While the Nikon D800 is a very capable camera, there was one feature that got photographers more excited than any other, its 36-million-pixel sensor. This put it on a par with medium format cameras and even now, over a year and a half after its launch, it is still the highest resolution small format DSLR available.
And when the Canon 5D Mark III was launched a month after the D800, many photographers scoffed at its paltry 22-million-pixel resolution. Some dismissed it out of hand without even considering other aspects of image quality or its superb handling characteristics.
However, while 22 million pixels might be 12 million pixels fewer than the 36 million of the Nikon D800, it's also 6 million more than are found on the Nikon Df's sensor.
A key advantage of a good sensor with a high pixel count is that it can resolve plenty of detail. The D800 and its optical-low-pass-filterless friend the Nikon D800E make this very clear.
The often mentioned downside of having a very high pixel count is that the photoreceptors themselves have to be made smaller than on a sensor with a lower pixel count. This means that they receive less light and generate a smaller signal which needs greater amplification. As a result the images are noisier and it's more important to shoot at lower sensitivity settings.
There's also another drawback to a high pixel count that doesn't get mentioned quite so often. That is that the camera is more susceptible to image blurring from camerashake. Even tiny movements have a significant impact when the photosites are very small.
As a result we've found that if you're handholding the D800 you need to use a shutter speed of 1/125sec or faster to get images that are sharp at 100% on screen. In some instances this may mean that you need to push the sensitivity up a stop or two and accept that the image will be a bit noisier than you might have wished.
Meanwhile if you're using the camera on a tripod, you need to use a remote release and engage mirror lock-up or exposure delay to avoid shake from the mirror blurring the image.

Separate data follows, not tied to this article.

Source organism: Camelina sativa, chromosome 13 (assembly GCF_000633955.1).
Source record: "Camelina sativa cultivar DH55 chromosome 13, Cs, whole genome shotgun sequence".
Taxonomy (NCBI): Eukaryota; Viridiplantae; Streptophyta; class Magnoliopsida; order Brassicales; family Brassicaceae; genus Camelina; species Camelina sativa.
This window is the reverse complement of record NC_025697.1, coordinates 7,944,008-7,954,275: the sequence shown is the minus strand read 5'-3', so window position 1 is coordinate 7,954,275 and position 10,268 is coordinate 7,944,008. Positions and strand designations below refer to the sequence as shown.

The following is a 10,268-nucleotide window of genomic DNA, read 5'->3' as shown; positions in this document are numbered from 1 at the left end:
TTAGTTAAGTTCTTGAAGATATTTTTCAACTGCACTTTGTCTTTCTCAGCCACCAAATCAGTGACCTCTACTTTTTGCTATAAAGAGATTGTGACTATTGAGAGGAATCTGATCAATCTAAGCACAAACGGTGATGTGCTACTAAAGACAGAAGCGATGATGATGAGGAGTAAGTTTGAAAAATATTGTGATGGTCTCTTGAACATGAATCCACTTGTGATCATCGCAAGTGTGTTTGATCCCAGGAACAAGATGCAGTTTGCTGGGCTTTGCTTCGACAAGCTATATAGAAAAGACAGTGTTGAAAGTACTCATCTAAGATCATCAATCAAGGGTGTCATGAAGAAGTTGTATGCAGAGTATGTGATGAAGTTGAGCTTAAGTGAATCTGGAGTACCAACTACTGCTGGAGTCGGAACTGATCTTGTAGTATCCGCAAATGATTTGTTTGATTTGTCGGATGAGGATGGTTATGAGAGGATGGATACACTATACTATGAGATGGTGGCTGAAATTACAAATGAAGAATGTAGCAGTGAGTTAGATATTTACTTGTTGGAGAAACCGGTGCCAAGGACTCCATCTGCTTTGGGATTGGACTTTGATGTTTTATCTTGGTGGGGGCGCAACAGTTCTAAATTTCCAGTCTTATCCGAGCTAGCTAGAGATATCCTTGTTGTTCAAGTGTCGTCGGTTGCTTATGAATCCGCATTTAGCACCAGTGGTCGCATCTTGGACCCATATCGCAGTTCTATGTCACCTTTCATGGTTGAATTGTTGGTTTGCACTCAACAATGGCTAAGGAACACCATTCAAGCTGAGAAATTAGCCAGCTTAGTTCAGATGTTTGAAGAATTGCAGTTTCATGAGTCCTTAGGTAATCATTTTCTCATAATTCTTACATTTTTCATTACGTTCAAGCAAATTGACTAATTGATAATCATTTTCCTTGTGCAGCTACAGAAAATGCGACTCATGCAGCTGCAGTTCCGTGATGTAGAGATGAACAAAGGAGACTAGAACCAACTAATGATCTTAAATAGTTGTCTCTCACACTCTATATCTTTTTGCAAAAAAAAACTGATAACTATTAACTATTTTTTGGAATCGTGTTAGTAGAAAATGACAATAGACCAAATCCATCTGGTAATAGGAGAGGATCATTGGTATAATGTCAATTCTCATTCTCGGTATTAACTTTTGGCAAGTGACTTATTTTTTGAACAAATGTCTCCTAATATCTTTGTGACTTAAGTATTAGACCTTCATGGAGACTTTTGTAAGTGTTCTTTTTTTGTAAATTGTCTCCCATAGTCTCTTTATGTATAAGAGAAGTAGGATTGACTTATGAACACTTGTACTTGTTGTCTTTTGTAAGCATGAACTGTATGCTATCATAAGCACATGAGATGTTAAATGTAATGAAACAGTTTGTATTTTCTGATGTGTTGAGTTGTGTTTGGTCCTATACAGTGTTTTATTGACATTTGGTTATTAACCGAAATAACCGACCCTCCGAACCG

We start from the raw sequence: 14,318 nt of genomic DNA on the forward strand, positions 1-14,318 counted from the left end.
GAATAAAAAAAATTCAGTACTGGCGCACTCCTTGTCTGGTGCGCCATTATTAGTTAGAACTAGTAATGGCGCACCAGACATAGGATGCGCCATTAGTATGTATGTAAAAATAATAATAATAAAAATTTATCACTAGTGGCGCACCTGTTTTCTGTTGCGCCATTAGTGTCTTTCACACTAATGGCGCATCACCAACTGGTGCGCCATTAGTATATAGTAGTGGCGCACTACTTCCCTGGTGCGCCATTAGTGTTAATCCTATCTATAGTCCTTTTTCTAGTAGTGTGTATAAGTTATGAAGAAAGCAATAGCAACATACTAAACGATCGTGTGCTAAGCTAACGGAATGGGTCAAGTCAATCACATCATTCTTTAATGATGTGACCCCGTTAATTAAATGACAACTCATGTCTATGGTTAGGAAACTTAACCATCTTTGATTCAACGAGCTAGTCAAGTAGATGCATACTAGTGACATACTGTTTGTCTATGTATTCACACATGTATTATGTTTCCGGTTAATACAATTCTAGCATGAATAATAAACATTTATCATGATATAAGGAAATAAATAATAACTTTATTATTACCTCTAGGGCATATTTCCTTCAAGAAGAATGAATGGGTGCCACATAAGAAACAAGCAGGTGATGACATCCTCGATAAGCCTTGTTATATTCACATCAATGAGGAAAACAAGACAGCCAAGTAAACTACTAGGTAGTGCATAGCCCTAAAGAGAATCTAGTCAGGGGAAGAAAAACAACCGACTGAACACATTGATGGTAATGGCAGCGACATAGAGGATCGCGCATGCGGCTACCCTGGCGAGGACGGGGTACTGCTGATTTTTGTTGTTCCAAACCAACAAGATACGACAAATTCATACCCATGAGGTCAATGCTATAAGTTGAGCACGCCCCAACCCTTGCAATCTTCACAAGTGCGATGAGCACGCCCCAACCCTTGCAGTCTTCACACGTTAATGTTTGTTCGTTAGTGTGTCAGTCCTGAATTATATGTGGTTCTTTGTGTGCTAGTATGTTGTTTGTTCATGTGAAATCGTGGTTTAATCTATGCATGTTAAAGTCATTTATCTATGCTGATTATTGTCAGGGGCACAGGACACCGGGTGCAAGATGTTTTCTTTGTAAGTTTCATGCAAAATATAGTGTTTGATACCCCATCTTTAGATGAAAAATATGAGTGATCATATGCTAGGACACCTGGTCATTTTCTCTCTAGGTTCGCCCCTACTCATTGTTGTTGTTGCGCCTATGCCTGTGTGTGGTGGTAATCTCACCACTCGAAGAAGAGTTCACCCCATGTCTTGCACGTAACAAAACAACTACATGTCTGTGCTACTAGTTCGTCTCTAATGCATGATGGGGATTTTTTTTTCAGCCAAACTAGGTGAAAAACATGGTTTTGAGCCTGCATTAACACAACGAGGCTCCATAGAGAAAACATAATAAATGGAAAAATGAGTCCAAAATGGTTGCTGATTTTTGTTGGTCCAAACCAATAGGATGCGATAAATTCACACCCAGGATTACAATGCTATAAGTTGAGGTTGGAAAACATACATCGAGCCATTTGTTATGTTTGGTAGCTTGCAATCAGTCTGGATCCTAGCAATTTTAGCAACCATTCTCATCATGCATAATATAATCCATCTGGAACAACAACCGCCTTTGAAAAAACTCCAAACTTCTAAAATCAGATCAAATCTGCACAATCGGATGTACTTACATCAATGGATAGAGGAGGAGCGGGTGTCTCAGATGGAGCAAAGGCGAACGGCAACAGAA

Some may argue that these issues only come to light when you pixel peep, but if you're paying for a 36-miilion-pixel camera you expect to be able to get the full benefit of them.
As well helping to keep noise levels down, having a lower pixel count means that any tiny accidental camera movements are less significant, so the camera produces (smaller) images that look sharper at 100% on-screen.
With many cameras now topping the 20-million pixel mark we have started to use the word 'just' when describing sensors with 16 million pixels. It's a popular count for the Micro Four Thirds format, but we forgive it because it is a little restricted by its smaller sensor size, plus cameras like the Olympus OM-D E-M1 are very capable.
The Nikon Df is a comparatively small and light full-frame camera. It is weatherproof and designed to be used outside on treks and adventures. And while it can be used on a tripod, those who buy it to travel light are less likely to want carry a tripod, so it will probably be used handheld most of the time. Consequently, it needs to offer the ultimate in low light capability and noise control.
By plumping for a sensor and processing engine that is used in its top-of-the-line SLR, the much-respected D4, Nikon has given prospective owners of the Df a clear signal that it is a high quality and capable camera. It should also be a model that can be pushed to the limits of low-light shooting with a top expanded sensitivity setting of ISO 204,800.
There are plenty of valid reasons why the Nikon Df should have a sensor with 16 million pixels. But would most prospective owners like it to have a 24-million pixel sensor like the Nikon D610?